Since Federation in 1901, there have been 19 referendums proposing 44 potential changes to the Constitutional framework of Australia’s Commonwealth government, uniting the State and territory administrations of the British colonial settlements. Only 8 measures have been approved.
Now in 2017, Australia is on the brink of calling for another referendum. On the 7th December 2015, Prime Minister Malcolm Turnbull, and Opposition Leader Bill Shorten appointed a 16 member referendum Council ostensibly to pave the way for a referendum which would seek recognition of the Aboriginal and Torres Strait Islander peoples in the Constitution.
It was only in 1967 after a successful referendum vote, that our aboriginal peoples were included in the census held once every five years. At a recent convocation of Indigenous Leaders at Uluru, it was made clear that they now desired above all else a say in their own affairs, in planning their own destiny. They have long been disadvantaged, and felt voiceless in the land that was theirs, until white colonization some 230 years ago..
When the Constitution was framed at Federation, the Aboriginal people were widely regarded as uncivilized savages, Aboriginal culture was not valued, and there was no such thing as Native Land title. Their population was estimated then at about 93,200 in a general population of just over 3 million.
The situation is far different today. The population of pure-bred, and part-caste Australians identifying with their Aboriginal heritage, had increased to 670,000 in 2011 and may soon exceed 1 million, and 3-4% of our population. Annual growth is estimated at 2.2% compared with 1.6%. The median age for Aboriginal people at present is 22, compared with 37 in the general population.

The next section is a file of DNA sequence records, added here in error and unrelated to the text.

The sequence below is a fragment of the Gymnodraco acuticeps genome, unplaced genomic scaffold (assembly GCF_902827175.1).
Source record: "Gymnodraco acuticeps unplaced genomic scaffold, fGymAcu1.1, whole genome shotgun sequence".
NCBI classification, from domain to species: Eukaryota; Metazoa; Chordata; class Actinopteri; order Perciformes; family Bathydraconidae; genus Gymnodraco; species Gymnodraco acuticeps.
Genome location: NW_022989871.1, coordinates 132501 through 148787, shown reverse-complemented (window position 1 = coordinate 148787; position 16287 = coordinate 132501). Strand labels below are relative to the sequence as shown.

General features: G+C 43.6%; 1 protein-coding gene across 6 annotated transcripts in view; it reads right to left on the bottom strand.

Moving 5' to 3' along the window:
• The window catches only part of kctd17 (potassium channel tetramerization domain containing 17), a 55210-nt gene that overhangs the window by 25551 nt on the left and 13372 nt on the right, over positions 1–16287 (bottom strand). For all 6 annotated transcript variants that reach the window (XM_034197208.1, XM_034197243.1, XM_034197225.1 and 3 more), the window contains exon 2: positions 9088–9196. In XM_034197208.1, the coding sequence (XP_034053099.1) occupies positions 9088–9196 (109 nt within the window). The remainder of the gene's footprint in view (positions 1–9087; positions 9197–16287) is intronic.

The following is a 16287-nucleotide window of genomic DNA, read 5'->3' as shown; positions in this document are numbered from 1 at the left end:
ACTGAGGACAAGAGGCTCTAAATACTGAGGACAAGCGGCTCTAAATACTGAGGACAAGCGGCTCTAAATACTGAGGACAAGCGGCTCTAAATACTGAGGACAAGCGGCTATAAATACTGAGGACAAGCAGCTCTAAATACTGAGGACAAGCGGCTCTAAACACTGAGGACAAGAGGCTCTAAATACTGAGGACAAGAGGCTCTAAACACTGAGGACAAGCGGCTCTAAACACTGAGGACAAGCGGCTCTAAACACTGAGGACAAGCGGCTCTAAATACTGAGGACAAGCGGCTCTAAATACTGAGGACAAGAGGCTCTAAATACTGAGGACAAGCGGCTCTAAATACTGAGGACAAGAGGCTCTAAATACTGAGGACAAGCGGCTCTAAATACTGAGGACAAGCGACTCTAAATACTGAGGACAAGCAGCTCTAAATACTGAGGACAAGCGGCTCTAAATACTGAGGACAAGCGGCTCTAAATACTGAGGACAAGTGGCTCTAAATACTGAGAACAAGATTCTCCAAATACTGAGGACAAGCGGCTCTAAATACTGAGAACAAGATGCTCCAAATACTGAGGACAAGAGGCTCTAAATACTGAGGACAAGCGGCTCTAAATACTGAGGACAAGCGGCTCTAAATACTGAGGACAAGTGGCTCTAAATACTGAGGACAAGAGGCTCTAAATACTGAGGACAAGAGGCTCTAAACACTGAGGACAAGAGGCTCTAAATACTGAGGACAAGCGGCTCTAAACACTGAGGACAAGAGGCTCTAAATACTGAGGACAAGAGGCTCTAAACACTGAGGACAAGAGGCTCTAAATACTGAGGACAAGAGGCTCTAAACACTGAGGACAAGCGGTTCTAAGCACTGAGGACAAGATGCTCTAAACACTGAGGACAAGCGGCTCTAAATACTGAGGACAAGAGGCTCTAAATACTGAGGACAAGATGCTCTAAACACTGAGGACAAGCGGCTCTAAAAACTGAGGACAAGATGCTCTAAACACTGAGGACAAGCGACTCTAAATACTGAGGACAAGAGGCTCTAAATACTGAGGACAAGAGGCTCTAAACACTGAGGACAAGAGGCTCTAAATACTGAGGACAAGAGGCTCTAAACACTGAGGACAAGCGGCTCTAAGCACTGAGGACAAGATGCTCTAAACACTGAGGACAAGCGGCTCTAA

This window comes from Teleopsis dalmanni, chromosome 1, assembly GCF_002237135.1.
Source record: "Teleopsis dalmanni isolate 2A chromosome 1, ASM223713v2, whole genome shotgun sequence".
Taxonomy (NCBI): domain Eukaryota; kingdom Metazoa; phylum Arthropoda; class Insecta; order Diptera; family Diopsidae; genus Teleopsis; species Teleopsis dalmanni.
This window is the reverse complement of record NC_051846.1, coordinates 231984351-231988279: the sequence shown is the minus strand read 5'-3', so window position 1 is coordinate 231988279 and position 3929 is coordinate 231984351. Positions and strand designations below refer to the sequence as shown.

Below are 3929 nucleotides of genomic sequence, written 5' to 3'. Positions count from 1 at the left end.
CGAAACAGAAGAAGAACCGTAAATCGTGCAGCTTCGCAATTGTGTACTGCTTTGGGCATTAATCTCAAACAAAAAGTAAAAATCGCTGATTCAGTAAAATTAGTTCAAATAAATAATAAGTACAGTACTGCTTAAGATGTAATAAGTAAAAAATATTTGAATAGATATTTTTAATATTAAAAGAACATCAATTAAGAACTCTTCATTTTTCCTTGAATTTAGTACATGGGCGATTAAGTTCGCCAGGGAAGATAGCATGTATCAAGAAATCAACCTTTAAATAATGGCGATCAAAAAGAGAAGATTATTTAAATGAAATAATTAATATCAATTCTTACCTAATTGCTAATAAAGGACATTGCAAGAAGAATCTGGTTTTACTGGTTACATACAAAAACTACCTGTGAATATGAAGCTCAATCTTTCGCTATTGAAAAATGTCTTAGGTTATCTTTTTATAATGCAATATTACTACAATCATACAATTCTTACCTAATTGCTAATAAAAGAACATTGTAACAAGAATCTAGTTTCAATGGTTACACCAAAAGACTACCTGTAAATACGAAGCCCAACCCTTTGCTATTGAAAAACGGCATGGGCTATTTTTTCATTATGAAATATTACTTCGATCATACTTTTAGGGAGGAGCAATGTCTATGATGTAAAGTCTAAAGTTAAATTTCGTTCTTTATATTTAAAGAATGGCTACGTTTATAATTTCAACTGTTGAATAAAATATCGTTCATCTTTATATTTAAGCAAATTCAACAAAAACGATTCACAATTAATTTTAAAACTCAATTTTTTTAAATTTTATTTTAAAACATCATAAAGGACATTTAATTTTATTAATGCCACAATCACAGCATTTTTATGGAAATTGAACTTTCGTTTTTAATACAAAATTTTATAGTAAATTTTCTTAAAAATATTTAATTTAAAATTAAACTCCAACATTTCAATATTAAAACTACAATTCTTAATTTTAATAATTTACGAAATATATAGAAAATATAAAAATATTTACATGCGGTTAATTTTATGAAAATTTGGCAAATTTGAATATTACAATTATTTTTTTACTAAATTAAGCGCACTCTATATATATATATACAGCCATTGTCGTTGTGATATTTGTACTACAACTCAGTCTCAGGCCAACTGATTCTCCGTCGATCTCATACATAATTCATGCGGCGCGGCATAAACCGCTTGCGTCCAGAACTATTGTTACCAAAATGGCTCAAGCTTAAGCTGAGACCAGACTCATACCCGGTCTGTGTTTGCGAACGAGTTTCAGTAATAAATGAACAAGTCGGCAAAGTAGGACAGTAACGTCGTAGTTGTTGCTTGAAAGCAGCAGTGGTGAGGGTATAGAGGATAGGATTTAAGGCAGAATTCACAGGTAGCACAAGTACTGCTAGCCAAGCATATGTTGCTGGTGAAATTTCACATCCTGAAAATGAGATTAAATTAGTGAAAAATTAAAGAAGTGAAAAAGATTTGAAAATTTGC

Indigenous skills and culture are now well recognised and appreciated, particularly in sport, and the arts, whilst they are also admired for their ability to survive in harmony with Australia’s harsh environment. Some have qualified for the professions, and a few have become articulate and appreciated politicians.
But heart-breaking problems persist within their societies.
- high rates of youth crime, incarceration and ongoing deaths in custody.
- poor housing, unhygienic living conditions and rampant health problems, combined with difficult access to medical services.
- low standards of education
- few employment opportunities
- frequent alcohol and drug abuse.
- the abuse of women and children.
Two-thirds of our indigenous population now live in urban and regional areas of Queensland and New South Wales.
But for the other one-third, their plight is greatly exacerbated by the isolation under which they live in outback Australia, far removed from the community support and services available to others.
It has often been the women and children who have suffered most at the hands of drunken menfolk in remote communities. Indeed the problem a few years back was so urgent that it necessitated the prompt intervention of the Commonwealth government.
Now that a vast area of wilderness Australia has Native Title, perhaps the Commonwealth Government should create a new Indigenous Territory administration supported in part from Mining royalties, to provide the infrastructure and services that are so deficient for Indigenous residents.